This is the 12th installment in guest blogger Frank Klepacki’s series on music production. Today Frank talks about sound effects for video games. If you missed Frank’s previous post, you can read it here.
Sound effects in video games have a different angle and approach than working in linear media.
With TV and film, you are working with all the respective tracks in a mix, placing it in surround, and ensuring that the desired experience is heard appropriately the same way every time. You have full control over that, and you remain in the comfort zone of your DAW.
The content creation aspect in games is the most familiar process to other media, such as sound designing, field recording, and mixing cinematic sequences. But that’s where the familiarity ends.
Beyond that, as it pertains to the gameplay aspects, every asset you create is a separate audio file, and gets put into a database or folder of sounds that the game will access any time it needs to during gameplay. The files will need to be compressed to a desirable setting (for the sake of saving not only physical space, but also amount of memory / buffering space the game needs to use any given time), While you can normalize and balance all of all these files, they will have to obviously vary in their volume playback and distance perception, when played in the 3D world of the game. The audio playback is always relative to the position of the player in the world, so things can be a bit different every time.
Games are built on “engines.” This is the core foundation that is programmed to run it, and do all the things that the game is designed for – how things move, interaction, physics, rendering, all the way down to the artificial intelligence, and of course, sound support.
Some of these components within the game engine can be licensed if it makes sense in the grand scope per project, vs. the cost to program it from scratch. We call these licensed components “middleware.” There are several sound options for middleware that are used in games, such as Miles Sound System, FMOD, or WWise. These middleware systems integrate into a game, allowing developers the ability to play the audio for their game on any format, whether it’s PC, Xbox, Playstation, Wii, or all of the above. They also offer different tool sets you can use to tweak your sounds, organize them, and get a rough idea of how they will sound in the game, so that you can have some independence on the implementation side of things. Once everything is plugged in and functioning, an audio programmer is essential for bridging the middleware seamlessly into the game, and supporting any custom playback scripts you might require that are special to how the game functions.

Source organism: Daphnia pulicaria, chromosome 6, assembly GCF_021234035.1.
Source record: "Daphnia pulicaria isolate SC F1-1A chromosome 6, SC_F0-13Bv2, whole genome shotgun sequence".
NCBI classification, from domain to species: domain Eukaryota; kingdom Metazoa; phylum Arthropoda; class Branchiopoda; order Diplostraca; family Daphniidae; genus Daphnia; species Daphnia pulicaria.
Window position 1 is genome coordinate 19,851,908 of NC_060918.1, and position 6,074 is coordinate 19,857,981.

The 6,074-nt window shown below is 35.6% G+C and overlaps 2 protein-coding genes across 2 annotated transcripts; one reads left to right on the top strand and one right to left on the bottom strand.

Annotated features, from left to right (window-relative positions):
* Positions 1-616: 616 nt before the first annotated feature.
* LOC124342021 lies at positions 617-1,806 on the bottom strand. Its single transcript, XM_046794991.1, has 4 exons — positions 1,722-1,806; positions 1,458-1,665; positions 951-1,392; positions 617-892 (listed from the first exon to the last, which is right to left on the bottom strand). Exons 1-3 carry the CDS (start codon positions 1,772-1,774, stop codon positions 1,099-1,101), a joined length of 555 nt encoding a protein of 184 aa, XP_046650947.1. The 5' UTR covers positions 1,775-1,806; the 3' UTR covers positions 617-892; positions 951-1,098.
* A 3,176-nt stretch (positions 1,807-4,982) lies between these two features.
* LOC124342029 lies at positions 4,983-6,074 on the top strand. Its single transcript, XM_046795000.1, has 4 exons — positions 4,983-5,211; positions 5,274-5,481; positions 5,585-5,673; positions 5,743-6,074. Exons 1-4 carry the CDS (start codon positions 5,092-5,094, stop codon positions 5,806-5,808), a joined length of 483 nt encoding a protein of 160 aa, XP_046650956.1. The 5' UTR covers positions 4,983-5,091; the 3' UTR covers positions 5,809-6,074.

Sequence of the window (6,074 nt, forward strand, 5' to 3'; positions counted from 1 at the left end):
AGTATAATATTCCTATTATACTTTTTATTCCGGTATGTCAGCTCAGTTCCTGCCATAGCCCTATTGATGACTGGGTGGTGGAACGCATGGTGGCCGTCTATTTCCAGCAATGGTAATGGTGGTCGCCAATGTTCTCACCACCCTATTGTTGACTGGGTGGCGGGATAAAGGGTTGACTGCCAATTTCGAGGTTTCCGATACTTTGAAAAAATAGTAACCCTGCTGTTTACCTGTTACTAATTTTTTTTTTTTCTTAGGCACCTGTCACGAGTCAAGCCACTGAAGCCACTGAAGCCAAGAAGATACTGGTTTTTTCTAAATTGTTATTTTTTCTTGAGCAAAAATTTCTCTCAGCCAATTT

While in a perfect world you’d hope to be able to do everything you need to with using this middleware and toolsets, you really can’t ever escape the need for some customization. The audio quality experience of any game will only ever be as good as its implementation. You need a dedicated audio programmer to make sure you have the support you need to ensure the sounds are playing correctly, properly attached to their respective objects, movements, events, ambience, custom scripting, etc. Then you need a means of mixing the relative volumes and / or filtering applied to these sounds on a global level. The games “mixing board” if you will. We’ll discuss this aspect in part 2.
– Frank Klepacki
Frank Klepacki is an award-winning composer for video games and television for such titles as Command & Conquer, Star Wars: Empire at War, and MMA sports programs such as Ultimate Fighting Championship and Inside MMA. He resides as audio director for Petroglyph, in addition to being a recording artist, touring performer, and producer. For more info, visit www.frankklepacki.com